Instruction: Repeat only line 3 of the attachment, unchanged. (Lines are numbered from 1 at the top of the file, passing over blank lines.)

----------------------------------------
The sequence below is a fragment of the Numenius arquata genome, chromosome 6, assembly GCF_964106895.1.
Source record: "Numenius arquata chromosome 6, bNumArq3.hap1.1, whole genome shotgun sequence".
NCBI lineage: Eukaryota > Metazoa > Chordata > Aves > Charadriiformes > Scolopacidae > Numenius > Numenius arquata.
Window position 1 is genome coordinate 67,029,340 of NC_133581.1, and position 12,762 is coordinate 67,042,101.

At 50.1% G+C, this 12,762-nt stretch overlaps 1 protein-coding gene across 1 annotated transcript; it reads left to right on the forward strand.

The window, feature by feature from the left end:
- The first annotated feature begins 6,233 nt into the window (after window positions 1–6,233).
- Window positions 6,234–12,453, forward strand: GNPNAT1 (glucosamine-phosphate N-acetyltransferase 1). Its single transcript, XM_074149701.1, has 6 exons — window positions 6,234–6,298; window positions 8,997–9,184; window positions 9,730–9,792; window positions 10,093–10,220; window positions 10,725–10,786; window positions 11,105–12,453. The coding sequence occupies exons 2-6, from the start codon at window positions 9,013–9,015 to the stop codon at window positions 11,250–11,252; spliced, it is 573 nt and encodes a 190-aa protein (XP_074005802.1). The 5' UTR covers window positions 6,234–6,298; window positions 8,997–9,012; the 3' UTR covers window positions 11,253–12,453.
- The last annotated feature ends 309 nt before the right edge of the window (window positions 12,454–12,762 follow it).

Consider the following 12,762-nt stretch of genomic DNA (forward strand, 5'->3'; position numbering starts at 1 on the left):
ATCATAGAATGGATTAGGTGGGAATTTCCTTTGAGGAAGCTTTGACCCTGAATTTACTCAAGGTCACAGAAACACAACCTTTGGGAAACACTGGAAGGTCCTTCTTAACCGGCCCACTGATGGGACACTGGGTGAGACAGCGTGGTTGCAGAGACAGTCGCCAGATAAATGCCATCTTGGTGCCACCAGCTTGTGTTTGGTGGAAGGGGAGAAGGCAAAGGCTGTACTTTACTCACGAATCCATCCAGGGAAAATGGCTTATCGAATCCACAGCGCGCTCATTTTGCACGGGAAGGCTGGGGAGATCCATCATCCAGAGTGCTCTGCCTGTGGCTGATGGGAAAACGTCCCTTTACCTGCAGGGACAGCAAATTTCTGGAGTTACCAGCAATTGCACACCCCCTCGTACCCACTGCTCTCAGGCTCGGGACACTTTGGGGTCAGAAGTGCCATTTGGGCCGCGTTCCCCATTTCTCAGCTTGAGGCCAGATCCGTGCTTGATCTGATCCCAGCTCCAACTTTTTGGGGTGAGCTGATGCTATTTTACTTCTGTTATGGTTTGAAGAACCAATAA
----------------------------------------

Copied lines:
NCBI lineage: Eukaryota > Metazoa > Chordata > Aves > Charadriiformes > Scolopacidae > Numenius > Numenius arquata.